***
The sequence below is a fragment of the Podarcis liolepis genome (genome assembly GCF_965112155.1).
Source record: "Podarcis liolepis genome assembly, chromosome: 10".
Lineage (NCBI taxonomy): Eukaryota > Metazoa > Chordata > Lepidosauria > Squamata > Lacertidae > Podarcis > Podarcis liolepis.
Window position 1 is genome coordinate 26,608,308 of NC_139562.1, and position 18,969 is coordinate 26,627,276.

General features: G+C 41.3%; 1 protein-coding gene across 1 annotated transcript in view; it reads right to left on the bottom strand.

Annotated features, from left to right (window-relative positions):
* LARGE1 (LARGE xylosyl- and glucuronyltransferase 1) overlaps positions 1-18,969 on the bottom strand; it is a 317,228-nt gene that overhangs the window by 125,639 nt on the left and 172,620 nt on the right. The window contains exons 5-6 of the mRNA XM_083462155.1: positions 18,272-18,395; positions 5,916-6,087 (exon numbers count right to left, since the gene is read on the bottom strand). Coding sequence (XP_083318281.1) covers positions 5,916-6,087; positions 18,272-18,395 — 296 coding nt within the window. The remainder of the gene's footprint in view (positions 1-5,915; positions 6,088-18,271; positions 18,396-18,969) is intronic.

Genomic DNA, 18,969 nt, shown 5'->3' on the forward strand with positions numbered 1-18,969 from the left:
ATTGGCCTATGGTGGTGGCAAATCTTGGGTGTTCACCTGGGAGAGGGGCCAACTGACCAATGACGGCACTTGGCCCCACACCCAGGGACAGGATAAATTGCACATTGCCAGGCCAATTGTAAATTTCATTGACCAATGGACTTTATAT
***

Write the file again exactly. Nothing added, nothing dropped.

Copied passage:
The sequence below is a fragment of the Podarcis liolepis genome (genome assembly GCF_965112155.1).
Source record: "Podarcis liolepis genome assembly, chromosome: 10".
Lineage (NCBI taxonomy): Eukaryota > Metazoa > Chordata > Lepidosauria > Squamata > Lacertidae > Podarcis > Podarcis liolepis.
Window position 1 is genome coordinate 26,608,308 of NC_139562.1, and position 18,969 is coordinate 26,627,276.

General features: G+C 41.3%; 1 protein-coding gene across 1 annotated transcript in view; it reads right to left on the bottom strand.

Annotated features, from left to right (window-relative positions):
* LARGE1 (LARGE xylosyl- and glucuronyltransferase 1) overlaps positions 1-18,969 on the bottom strand; it is a 317,228-nt gene that overhangs the window by 125,639 nt on the left and 172,620 nt on the right. The window contains exons 5-6 of the mRNA XM_083462155.1: positions 18,272-18,395; positions 5,916-6,087 (exon numbers count right to left, since the gene is read on the bottom strand). Coding sequence (XP_083318281.1) covers positions 5,916-6,087; positions 18,272-18,395 — 296 coding nt within the window. The remainder of the gene's footprint in view (positions 1-5,915; positions 6,088-18,271; positions 18,396-18,969) is intronic.

Genomic DNA, 18,969 nt, shown 5'->3' on the forward strand with positions numbered 1-18,969 from the left:
ATTGGCCTATGGTGGTGGCAAATCTTGGGTGTTCACCTGGGAGAGGGGCCAACTGACCAATGACGGCACTTGGCCCCACACCCAGGGACAGGATAAATTGCACATTGCCAGGCCAATTGTAAATTTCATTGACCAATGGACTTTATAT